Following the eleventh gathering of the Chaudfontaine Group, in the wake of the coming into effect of the new European Dual-Use Regulation, the group of experts took the opportunity to analyse and dissect the complex EU dual-use export control regime in order to distinguish/identify the new and relevant elements which could be useful to third countries and conversely, those which are not as their raison d’être which are linked to the internal functioning of the EU.
Removing Russia from Annex II of the EU dual-use Regulation 2021/821 Today, it has been published the EU Commission Delegated Regulation (EU) 2022/699 (hereinafter “the Delegated Regulation”) amending Annex II of the EU dual-use regulation 2021/821 by removing Russia as a destination from the […]
On 6 April 2022, two days before the adoption of the fifth package of sanctions against the Russian invasion of Ukraine, the Commission published on the Official Journal of the EU the “Guidance to the Member States concerning foreign direct investment from Russia and Belarus in view of the military aggression against Ukraine and the restrictive measures laid down in recent Council Regulations on sanctions”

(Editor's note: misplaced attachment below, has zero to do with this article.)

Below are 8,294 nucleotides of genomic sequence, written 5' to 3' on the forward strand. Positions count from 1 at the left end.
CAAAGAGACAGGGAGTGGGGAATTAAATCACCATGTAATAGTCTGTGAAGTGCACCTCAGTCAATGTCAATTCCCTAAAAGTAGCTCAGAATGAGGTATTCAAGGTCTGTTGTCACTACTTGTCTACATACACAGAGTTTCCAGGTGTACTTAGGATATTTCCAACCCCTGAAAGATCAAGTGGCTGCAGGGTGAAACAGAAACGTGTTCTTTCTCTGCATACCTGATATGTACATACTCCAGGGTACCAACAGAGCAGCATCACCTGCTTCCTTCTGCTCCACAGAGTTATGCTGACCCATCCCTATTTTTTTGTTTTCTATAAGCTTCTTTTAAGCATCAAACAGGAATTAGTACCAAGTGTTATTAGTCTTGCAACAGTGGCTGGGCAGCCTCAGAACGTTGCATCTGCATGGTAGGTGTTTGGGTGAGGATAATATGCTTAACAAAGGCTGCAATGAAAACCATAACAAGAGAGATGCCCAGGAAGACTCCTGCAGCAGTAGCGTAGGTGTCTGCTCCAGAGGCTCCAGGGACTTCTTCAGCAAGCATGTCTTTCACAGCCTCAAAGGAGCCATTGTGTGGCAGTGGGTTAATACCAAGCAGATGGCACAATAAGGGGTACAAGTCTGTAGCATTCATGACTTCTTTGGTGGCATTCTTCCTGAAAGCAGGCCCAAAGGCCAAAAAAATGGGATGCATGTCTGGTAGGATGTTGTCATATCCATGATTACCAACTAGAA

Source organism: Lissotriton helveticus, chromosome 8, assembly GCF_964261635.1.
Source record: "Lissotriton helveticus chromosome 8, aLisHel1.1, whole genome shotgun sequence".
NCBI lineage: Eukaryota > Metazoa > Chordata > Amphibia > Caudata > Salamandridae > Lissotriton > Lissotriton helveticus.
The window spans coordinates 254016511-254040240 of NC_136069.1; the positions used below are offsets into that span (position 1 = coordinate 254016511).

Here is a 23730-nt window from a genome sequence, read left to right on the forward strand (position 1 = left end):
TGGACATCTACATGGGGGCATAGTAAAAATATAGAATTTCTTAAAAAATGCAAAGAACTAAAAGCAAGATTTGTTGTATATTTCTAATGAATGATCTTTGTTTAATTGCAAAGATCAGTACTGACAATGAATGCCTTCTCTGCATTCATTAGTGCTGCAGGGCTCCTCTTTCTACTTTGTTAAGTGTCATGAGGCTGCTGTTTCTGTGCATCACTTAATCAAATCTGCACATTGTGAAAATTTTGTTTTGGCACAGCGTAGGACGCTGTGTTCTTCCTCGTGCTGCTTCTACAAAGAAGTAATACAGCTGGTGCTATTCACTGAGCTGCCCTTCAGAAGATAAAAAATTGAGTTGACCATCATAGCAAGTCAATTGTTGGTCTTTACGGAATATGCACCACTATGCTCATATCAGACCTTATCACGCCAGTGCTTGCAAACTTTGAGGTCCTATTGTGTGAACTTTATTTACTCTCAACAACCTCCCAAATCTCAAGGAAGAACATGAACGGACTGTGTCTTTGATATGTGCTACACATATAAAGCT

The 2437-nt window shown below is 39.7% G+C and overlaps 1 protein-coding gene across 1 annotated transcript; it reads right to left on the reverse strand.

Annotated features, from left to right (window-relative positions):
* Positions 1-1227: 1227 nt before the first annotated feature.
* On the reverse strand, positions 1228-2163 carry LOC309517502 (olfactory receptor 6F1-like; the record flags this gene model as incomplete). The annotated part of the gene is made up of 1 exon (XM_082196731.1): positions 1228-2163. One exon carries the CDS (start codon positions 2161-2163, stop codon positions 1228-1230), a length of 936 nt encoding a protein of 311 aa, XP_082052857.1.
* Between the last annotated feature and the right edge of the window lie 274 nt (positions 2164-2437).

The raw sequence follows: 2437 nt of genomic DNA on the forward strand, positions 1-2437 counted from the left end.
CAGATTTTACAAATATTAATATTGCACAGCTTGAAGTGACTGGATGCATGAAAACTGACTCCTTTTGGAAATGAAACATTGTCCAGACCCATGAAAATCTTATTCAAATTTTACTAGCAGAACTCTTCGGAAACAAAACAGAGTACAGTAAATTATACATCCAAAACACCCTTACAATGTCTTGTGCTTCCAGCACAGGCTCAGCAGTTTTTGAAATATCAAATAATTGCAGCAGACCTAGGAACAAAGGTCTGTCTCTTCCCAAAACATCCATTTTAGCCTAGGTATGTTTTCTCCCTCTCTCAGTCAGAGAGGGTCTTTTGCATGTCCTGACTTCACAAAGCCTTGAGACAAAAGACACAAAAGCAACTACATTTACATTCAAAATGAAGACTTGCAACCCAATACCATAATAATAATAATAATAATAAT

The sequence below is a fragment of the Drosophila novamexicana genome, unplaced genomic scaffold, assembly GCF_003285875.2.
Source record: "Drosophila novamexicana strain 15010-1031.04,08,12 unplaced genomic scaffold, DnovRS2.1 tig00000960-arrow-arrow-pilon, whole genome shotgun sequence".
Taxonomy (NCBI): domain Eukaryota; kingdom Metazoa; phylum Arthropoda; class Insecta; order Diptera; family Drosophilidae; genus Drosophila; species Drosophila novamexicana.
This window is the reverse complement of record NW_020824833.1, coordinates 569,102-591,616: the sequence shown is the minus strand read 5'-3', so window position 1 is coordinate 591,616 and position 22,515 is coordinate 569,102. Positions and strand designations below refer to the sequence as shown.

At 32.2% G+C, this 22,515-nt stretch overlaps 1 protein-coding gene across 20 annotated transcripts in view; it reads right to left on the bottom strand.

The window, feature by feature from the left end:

Following Russia’s recognition of the Luhansk and Donetsk People's Republics independence on 21 February 2022 and its further invasion of Ukraine with Belarus's assistance on 24 February 2022, the EU has been adopting new packages of sanctions. The following are among the main measures implemented...
By analysing the new EU Regulation 2021/821 of 20 May 2021 setting up a Union regime for the control of exports, brokering, technical assistance, transit and transfer of dual-use items, we have tried to identify the potential situations where an EU research laboratory might have to trigger (or not) controls on technical assistance while it is hosting researchers originating from non-EU Member States.